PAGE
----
avendesora_account = 'borg-backup' # Avendesora account name (holds passphrase for encryption key)
passphrase = None # passphrase to use (if specified, Avendesora is not used)
encryption = 'keyfile' # encryption method
prune_after_create = True # run prune as the last step of an archive creation
check_after_create = True # run check as the last step of an archive creation
notify = "" # email address to notify when things go wrong
notifier = 'notify-send -u normal {prog_name} "{msg}"'
# program used to send realtime notifications
# generally you use notify or notifier, but not both
# use notifier for interactive backups
# and notify for scheduled backups
# notification program
remote_ratelimit = 2000 # bandwidth limit in kbps
umask = '077' # umask to use when creating the archives
keep_within = '1d' # keep all archives within this time interval
keep_hourly = '48' # number of hourly archives to keep
keep_daily = '7' # number of daily archives to keep
keep_weekly = '4' # number of weekly archives to keep
keep_monthly = '12' # number of weekly archives to keep
keep_yearly = '2' # number of weekly archives to keep

If you encrypt your backups, you can specify the encryption key in this file as
*passphrase*. In this case, you should be careful to assure the file is not
readable by others (chmod 600 settings). Alternatively, you can use `Avendesora
<>`_ to securely hold your key by specifying
the Avendesora account name of the key to *avendesora_account*.

Configuration Settings

Each backup configuration must have a settings file in ~/.config/emborg. The
name of the file is the name of the backup configuration. It might look like
the following::

repository = 'archives:/mnt/backups/{host_name}/{config_name}'
# remote directory for repository
archive = '{host_name}-{{now}}' # naming pattern used for the archives
# May contain {<name>} where <name> may be any of host_name, user_name,
# prog_name config_name, or any of the user specified settings.
# Double up the braces to specify parameters that should be interpreted
# by borg rather than by emborg.
src_dirs = ['~', '/etc'] # absolute path to directory to be backed up
excludes = '''
'''.split() # list of glob strings of files or directories to skip
one_file_system = False
exclude_caches = True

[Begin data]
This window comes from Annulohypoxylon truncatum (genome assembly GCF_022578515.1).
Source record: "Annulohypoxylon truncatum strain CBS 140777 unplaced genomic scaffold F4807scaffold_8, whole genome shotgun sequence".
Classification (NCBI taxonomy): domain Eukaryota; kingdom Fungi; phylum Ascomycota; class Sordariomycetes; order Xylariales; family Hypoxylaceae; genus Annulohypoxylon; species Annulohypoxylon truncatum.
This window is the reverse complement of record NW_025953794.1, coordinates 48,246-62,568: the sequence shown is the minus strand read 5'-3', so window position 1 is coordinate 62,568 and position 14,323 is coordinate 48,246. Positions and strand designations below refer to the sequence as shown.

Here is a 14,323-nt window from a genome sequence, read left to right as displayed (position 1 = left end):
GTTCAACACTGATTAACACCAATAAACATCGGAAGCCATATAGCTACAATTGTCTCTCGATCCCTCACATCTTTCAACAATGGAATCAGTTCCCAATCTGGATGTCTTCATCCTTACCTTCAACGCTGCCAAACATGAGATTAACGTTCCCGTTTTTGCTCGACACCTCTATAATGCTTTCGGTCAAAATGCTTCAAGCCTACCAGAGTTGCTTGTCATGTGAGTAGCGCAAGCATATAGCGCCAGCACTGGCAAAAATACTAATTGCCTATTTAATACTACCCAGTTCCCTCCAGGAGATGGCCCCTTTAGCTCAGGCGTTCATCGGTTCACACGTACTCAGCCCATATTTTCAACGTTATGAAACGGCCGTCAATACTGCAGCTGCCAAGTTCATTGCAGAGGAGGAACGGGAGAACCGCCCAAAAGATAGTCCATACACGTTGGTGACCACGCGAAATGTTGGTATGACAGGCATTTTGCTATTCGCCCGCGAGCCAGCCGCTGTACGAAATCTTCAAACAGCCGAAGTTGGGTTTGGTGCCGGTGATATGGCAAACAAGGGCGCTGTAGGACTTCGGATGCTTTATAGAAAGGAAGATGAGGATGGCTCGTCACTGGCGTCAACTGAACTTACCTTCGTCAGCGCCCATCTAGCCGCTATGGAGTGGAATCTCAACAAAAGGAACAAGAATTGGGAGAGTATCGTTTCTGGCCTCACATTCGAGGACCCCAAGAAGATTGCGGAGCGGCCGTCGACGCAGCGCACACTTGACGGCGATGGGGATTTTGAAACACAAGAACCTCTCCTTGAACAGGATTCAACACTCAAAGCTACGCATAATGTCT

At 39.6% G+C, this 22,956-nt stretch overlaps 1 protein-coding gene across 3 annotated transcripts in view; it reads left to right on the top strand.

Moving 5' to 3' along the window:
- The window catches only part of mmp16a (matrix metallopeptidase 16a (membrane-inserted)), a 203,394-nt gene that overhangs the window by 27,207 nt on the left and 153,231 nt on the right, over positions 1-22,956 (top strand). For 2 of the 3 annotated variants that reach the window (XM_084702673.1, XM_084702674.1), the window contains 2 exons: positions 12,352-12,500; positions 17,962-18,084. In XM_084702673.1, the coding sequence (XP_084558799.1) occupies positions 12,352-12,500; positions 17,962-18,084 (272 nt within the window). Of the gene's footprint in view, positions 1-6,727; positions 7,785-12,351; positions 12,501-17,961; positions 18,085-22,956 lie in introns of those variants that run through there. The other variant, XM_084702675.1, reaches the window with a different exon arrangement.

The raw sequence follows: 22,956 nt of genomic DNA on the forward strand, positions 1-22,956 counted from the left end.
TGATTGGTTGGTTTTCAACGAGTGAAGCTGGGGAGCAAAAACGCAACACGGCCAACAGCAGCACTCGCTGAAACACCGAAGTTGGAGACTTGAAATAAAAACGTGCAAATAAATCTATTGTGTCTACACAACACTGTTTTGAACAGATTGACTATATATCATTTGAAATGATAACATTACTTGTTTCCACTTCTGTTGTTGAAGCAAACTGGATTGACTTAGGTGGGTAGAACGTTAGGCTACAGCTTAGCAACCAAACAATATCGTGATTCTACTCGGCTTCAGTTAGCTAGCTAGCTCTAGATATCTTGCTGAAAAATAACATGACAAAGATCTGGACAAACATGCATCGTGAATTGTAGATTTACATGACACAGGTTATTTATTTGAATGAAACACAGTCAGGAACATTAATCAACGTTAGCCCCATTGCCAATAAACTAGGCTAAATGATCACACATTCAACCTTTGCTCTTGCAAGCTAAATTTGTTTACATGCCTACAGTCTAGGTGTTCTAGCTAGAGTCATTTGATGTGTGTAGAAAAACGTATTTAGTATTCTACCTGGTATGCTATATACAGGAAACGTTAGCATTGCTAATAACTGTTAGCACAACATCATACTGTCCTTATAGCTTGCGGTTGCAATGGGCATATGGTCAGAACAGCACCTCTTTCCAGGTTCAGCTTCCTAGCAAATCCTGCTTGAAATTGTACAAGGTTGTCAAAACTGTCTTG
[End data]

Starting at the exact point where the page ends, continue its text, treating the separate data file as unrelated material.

# commands to be run before and after backups (run from working directory)
run_before_backup = [
'./clean-home >& clean-home.log',
# remove the detritus before backing up
run_after_backup = [
'./rebuild-manpages > /dev/null',
# rebuild my man pages, they were deleted in clean

# if set, this file or these files must exist or backups will quit with an error
must_exist = '~/doc/thesis'

String values may incorporate other string valued settings. Use braces to
interpolate another setting. In addition, you may interpolate the configuration
name ('config_name'), the host name ('host_name'), the user name ('user_name')
or Emborg's program name ('prog_name'). An example of this is shown in both
*repository* and *archive* above.


You should assure you have a backup copy of the encryption key and its
passphrase in a safe place (run 'borg key export' to extract the encryption
keys). This is very important. If the only copy of the encryption credentials
are on the disk being backed up, then if that disk were to fail you would not be
able to access your backups. I recommend the use of `sparekeys
<>`_ as a way of assuring that you
always have access to the essential information, such as your Borg passphrase
and keys, that you would need to get started after a catastrophic loss of your

If you keep the passphrase in the emborg file, you should set its permissions so
that it is not readable by others::

chmod 700 settings

Better is to simply not store the passphrase in the emborg script. This can be
arranged if you are using `Avendesora
<>`_, which is a flexible password
management system. The interface to Avendesora is already built in to *Emborg*,
but its use is optional (it need not be installed). However, be sure to keep
a copy of your *Borg* passphrase in a safe place, preferably with the exported
encryption key. Remember, that if you lose all of your files, you need your
*Borg* password before you will be able to recover your Avendesora files.
Alternatively, you can backup your Avendesora files outside of Borg.

It is also best, if it can be arranged, to keep your backups at a remote site so
that your backups do not get destroyed in the same disaster, such as a fire or
flood, that claims your original files. One option is `

Also, it is a good idea to practice a recovery. Pretend that you have lost all
your files and then see if you can do a restore from backup. Doing this and
working out the kinks before you lose your files can save you if you ever do
lose your files.


*Borg* has considerably more power than what is exposed with *emborg*. You may
use it directly when you need that power. More information about *Borg* can be
found at `borgbackup on readthedocs <>`_.



This command breaks the repository and cache locks. Please use carefully and
only while no borg process (on any machine) is trying to access the Cache or the


emborg break-lock
emborg breaklock


Check the integrity of the repository and its archives.


List the available backup configurations. Each configuration will correspond to
a settings file in your configuration directory (~/.config/emborg). Settings
common to all your configurations should be placed in ~/.config/emborg/settings.
You can see available configs using::

emborg configs

To run a command on a specific configuration, add --config=<cfg> or -c cfg
before the command. For example::

emborg -c home create


This creates an archive in an existing repository. An archive is a snapshot of